The meat industry is assessing the problem following high-profile cases where pork was detected in halal beef products sold in supermarkets and specialised meat outlets in Norway since mid-January.
These incidents have prompted the country’s ministry of agriculture and food (MAF) to propose round-table discussions between meat producers and food retailers to generate sustainable long-term standards and solutions to eradicate contamination from halal meat production.
Mattilsynet, Norway’s food safety authority, has warned it will take swift and effective action against food producers not meeting required hygiene and production standards to guarantee non-contaminated halal meat products.
This will include more regular meat plant inspection visits and hygiene audits. "Lapses and sub-standard production facility procedures are unacceptable. In our view it is not an option for companies that want to produce ‘halal’ labelled food to not employ sufficiently reliable routines," Randi Edvardsen, food and safety department chief with Mattilsynet, told GlobalMeatNews.
There are around 150,000 Muslims in Norway, out of a population of around five million.
Pork content of up to 5% was discovered in more than 20% of 53 controlled meat quality tests on ‘halal’ conducted by Mattilsynet since 1 January. Products tested included halal beef products, such as sausage meat. All products were specifically marketed and sold as being ‘pork free’ halal meats.
The misrepresentation of halal meat products is not new in Norway, said Edvardsen. In 2013, the agency also found evidence that in some products sold as halal, pork content was as high as 30%.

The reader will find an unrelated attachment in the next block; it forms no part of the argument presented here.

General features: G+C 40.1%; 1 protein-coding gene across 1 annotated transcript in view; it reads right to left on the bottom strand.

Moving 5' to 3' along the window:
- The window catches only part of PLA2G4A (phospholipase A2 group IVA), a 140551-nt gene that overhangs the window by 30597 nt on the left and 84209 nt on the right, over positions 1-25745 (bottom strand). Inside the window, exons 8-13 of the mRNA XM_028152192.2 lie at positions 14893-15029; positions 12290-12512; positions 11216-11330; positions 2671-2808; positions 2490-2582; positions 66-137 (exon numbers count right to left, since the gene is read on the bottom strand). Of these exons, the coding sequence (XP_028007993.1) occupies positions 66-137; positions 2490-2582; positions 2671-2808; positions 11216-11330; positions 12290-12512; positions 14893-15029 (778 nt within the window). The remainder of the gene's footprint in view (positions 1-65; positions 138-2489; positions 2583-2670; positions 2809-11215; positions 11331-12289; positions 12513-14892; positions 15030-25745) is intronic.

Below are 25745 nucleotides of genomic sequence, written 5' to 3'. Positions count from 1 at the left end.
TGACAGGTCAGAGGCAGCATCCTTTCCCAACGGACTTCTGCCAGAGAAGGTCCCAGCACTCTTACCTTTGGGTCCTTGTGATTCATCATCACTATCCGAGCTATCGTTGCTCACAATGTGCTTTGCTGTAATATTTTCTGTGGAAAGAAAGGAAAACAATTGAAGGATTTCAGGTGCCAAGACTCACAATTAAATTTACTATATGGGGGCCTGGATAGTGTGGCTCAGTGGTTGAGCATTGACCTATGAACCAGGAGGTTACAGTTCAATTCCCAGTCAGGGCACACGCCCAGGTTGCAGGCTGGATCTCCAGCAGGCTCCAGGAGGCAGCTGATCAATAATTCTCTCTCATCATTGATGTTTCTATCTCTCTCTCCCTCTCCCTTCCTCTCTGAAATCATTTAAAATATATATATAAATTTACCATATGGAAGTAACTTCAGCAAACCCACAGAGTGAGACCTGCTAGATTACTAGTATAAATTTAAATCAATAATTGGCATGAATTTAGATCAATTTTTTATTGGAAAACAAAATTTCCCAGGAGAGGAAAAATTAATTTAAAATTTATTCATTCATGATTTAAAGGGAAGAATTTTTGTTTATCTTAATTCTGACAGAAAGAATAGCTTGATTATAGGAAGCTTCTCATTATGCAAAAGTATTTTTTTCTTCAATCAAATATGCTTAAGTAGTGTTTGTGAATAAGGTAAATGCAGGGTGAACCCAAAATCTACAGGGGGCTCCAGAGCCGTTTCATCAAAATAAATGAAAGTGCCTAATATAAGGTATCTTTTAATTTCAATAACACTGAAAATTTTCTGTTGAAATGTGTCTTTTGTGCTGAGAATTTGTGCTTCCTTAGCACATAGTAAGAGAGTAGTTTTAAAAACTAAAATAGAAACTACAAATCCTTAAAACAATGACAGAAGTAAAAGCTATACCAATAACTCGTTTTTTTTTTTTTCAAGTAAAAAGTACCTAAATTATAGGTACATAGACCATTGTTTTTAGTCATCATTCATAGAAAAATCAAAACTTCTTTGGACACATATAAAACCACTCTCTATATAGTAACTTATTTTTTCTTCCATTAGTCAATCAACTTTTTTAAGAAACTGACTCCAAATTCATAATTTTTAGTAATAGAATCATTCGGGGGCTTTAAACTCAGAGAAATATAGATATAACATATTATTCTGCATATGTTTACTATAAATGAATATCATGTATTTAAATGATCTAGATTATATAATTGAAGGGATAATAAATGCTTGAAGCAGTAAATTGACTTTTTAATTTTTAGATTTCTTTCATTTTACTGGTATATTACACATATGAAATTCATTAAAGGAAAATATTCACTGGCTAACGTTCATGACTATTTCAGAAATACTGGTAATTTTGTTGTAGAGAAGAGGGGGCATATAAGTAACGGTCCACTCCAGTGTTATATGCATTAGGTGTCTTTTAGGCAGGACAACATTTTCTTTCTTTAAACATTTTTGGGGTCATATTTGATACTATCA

Factories producing halal meat in Norway are certified by the Norwegian Islamic Council (NIC). Mattilsynet is working with the NIC to more effectively screen halal meat processing companies, to establish production procedures and identify possible sources of cross-contamination.
Mattilsynet suspects that some halal meat companies may be using the same production lines and equipment for both halal and conventional meat products, while employing sub-standard cleaning and hygiene procedures.
Since 2012, 60 Norway meat companies have applied to Mattilsynet to produce halal meats. To date, just 13 have been approved by the agency and certified by the NIC.
To produce halal meat, extremely high standards must be implemented to prevent cross-contamination with pork, said Svein-Erik Eide, a spokesman for the Norwegian Poultry Industry Association (Kjøtt- og fjærfebransjens Landsforbund).
"This can be difficult for smaller-sized producers, given that, to produce contamination free halal meat, ideally there should be no traces of pork either in the factory premise or in the food," he told GlobalMeatNews.